Cincinnati’s refurbished Union Terminal conjures historic reminiscences | Space Historical past

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EDITOR’S NOTE: This story was original published September 8, 2020 by the Ohio History Connection. Richland Source has entered into a collaboration agreement with the Ohio History Connection to share content on our websites.

CINCINNATI – Union Terminal was designed in the exciting days of the 1920s to bring together 13 different railway lines with seven different systems.

The result is unforgettable. It combines the machine age interest in technology and efficiency with the romance of travel and Cincinnati’s long art tradition.

Lots of people worked on the design, planning and construction. The New York company Alfred Fellheimer and Steward Wagner acted as architects for the $ 41 million terminal. They used the concept of a funnel on the side to move passengers to and from trains quickly and efficiently.

The eye-catching Art Deco details developed after Union Terminal Co. commissioned Philadelphia-born architect Paul Cret from Philadelphia to provide aesthetic advice. As the leading architect of the time, he is said to have influenced the transition from neoclassical to art deco.

The modern style was less costly and deemed appropriate since trains and stations were products of the machine age and had no counterpart in ancient history. Drawings show that the design continued to develop towards Art Deco even after construction began.

Now, a $ 228 million rehab and restoration has returned the glitz of the opening day of the Cincinnati Union Terminal.

More than 2,400 craftsmen worked more than 900,000 hours on the National Historic Landmark’s first full structural rehab. Hamilton County’s voters made most of the project possible. In 2014 they passed a five-year sales tax of a quarter of one percent with 62% approval. The tax should generate around $ 175.7 million for the Union Terminal work.

Elizabeth Pierce, President and CEO of the Cincinnati Museum Center, said of the strong voter support, “It’s the heritage of the building. Everyone had a moment here, a cherished memory. It’s a place that people grew up in and now bring their own families to share those memories. “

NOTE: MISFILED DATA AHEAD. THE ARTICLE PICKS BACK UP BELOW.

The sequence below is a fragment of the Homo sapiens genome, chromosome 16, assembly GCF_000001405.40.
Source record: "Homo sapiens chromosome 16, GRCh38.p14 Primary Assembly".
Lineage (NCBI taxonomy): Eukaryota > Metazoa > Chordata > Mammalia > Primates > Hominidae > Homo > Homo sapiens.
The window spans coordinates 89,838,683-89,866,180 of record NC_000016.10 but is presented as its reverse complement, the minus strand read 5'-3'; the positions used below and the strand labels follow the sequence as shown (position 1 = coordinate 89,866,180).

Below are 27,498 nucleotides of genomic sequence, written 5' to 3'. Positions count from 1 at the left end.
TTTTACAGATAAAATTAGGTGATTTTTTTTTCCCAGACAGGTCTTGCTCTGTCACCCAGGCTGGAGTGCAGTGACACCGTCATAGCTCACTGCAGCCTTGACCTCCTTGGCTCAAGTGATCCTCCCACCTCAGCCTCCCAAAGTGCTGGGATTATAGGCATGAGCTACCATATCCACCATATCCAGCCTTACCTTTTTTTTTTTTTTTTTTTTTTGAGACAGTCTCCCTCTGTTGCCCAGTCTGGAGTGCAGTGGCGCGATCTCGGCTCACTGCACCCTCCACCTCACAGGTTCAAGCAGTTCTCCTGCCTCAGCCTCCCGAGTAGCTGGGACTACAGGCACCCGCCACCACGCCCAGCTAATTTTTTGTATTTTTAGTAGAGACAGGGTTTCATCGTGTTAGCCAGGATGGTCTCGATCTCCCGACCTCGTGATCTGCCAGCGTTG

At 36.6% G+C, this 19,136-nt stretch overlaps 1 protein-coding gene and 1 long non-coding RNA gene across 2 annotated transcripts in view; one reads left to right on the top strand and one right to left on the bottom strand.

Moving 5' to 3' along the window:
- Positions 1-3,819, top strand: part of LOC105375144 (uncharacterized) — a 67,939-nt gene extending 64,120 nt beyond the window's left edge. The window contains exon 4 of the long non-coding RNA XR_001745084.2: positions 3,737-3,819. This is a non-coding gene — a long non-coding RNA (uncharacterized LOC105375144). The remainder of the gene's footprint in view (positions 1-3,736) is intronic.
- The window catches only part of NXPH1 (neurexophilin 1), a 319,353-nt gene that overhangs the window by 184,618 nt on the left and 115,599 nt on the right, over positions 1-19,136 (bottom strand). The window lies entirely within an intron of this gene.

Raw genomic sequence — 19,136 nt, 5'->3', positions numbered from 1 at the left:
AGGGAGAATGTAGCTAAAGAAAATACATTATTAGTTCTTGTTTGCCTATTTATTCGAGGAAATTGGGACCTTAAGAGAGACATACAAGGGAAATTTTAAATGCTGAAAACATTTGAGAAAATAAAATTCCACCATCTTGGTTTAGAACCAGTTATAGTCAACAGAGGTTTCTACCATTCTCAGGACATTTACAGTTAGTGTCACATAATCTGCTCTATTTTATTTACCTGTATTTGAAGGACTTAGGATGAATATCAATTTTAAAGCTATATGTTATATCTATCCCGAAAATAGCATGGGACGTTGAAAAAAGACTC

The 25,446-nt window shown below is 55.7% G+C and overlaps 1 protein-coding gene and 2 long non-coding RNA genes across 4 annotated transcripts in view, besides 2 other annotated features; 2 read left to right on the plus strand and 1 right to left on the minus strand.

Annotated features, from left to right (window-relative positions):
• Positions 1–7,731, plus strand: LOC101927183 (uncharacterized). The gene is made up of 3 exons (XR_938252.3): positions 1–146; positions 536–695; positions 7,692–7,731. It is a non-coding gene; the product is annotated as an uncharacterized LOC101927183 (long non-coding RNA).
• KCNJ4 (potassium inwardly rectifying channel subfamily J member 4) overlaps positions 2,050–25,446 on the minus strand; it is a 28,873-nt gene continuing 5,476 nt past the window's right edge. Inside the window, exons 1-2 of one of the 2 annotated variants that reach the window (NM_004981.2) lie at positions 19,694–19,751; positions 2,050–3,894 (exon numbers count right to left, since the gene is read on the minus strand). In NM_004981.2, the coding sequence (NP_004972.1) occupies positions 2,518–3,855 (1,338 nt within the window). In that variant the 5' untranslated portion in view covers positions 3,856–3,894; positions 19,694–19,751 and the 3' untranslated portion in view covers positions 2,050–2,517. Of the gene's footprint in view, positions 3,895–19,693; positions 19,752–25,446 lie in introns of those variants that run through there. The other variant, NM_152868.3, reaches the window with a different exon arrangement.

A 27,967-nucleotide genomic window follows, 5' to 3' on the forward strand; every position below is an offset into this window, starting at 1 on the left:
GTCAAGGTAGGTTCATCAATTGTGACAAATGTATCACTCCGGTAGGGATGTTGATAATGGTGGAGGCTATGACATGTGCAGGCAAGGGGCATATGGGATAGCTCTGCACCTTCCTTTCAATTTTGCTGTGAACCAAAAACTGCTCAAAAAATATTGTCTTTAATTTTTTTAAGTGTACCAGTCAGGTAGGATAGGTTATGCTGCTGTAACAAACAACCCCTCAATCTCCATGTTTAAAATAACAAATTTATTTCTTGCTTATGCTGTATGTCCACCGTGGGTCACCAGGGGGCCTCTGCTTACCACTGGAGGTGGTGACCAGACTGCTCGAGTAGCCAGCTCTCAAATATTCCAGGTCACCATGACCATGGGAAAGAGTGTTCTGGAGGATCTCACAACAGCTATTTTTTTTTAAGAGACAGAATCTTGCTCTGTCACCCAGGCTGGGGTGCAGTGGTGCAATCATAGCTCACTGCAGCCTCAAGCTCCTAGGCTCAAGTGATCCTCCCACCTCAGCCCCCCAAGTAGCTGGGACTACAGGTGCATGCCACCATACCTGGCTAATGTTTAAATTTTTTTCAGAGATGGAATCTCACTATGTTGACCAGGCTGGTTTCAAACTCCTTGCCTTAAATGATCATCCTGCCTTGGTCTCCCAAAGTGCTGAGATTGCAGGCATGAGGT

The project also benefited from a government capital grant of $ 5 million and private philanthropy of $ 7.5 million. The Ohio History Connection State Historic Preservation Office and Ohio Development Services Agency administered $ 40 million in tax credits for state and federal heritage conservation that also supported the work.

Mariangela Pfister, assistant state preservation officer and director of technical preservation services for the Ohio History Connection, says the tax credits are essential to the project.

“The federal tax credit – 20 percent of qualified rehab expenses – was particularly important here. It represented another $ 35 million that could be used for things like restoring the fountain and murals. It supported things that might not have been possible in the same way without them, ”says Pfister.

“This project was strong because the building is amazing, because there was so much original material to work with, and because there were people who love it. The building itself is an exhibition! “

To learn more about historic landmarks across Ohio, visit www.ohiohistory.org/ood.

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